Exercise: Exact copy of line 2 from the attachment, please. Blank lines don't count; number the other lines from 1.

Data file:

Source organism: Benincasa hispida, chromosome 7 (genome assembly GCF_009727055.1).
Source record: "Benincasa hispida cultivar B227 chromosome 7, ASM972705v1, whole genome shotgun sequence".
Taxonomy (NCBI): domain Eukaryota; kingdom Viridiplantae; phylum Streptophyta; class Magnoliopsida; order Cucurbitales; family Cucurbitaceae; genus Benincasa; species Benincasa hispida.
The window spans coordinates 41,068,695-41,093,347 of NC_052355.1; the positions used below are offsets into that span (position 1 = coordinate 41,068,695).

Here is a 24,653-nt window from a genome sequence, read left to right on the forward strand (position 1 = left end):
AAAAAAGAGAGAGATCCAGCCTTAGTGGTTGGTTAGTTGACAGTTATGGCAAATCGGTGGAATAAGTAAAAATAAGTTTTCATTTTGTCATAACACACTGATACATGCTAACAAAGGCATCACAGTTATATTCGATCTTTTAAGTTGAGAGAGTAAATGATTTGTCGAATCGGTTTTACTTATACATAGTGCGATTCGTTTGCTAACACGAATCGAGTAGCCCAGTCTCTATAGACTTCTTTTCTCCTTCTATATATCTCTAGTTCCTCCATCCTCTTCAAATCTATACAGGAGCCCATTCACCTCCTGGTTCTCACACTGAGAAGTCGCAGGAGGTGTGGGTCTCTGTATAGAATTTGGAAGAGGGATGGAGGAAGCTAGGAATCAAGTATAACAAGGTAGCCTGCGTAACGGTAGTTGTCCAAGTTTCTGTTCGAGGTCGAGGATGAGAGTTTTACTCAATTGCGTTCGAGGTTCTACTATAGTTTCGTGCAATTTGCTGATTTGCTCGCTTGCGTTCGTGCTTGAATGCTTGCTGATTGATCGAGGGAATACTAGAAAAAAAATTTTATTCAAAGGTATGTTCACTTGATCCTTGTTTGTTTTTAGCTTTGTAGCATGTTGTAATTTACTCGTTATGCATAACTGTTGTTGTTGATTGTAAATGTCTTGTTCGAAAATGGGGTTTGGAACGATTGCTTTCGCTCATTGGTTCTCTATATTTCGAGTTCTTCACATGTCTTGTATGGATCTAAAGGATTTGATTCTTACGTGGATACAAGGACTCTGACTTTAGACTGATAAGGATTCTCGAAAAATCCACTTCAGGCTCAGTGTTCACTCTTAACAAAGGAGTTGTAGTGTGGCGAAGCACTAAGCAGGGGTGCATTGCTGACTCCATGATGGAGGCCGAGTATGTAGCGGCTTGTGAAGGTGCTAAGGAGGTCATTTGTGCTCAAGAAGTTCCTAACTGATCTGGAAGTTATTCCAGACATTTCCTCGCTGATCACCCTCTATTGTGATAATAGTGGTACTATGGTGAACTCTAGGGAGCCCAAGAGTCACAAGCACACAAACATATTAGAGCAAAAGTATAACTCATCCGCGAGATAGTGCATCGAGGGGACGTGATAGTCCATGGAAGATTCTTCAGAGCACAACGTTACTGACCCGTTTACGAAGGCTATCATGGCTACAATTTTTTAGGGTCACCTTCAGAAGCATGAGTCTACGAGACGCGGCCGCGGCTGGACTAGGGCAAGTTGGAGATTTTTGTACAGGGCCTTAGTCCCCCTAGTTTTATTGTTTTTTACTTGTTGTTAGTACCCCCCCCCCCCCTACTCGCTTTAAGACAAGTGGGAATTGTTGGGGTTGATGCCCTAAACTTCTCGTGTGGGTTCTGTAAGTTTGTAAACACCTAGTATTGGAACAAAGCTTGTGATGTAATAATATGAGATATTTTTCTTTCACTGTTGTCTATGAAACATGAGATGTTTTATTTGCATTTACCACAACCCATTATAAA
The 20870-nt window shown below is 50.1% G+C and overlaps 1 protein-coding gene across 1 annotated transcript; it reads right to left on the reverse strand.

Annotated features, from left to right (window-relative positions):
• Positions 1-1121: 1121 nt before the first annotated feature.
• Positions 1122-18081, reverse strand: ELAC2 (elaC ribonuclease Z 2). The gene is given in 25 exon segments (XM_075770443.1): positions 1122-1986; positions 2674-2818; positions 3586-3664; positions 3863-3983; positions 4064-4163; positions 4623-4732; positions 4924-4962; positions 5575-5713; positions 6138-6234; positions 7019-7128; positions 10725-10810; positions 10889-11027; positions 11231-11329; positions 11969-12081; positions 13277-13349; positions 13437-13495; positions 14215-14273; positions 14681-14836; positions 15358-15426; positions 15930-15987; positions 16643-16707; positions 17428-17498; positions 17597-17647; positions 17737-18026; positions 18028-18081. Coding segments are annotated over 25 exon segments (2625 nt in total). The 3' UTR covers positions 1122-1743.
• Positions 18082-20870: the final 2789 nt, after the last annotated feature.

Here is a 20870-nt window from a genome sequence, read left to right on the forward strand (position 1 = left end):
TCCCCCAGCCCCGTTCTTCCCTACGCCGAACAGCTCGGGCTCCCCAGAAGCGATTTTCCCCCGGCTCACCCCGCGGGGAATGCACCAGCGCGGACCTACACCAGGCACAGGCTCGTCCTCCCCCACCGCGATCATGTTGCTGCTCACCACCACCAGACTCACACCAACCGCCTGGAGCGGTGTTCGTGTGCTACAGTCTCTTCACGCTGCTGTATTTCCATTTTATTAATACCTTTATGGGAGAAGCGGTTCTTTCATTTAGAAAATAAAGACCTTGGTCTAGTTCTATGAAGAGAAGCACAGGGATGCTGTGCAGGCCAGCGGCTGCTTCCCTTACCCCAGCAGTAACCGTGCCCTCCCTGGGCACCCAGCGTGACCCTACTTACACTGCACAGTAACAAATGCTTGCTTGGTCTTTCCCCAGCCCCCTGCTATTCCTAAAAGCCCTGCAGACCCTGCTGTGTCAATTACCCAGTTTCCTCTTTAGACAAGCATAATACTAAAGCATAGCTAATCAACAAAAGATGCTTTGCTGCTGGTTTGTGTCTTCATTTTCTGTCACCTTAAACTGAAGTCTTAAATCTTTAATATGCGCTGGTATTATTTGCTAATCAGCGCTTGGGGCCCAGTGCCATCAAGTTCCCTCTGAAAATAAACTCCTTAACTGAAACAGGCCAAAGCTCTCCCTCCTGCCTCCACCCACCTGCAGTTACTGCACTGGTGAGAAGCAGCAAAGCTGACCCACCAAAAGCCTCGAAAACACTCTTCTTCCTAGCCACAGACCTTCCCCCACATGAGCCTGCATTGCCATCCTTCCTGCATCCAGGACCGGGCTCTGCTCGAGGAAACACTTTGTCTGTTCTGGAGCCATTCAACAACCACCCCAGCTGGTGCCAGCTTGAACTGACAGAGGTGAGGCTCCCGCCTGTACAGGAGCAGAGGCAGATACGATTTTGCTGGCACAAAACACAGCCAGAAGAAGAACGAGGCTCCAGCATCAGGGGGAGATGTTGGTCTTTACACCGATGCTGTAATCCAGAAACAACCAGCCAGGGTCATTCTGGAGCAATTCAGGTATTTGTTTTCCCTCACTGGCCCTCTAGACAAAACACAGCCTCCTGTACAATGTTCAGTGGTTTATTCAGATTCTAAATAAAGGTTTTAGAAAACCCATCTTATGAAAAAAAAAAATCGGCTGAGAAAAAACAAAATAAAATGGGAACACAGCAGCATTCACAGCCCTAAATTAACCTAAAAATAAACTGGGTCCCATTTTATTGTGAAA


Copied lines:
Source record: "Benincasa hispida cultivar B227 chromosome 7, ASM972705v1, whole genome shotgun sequence".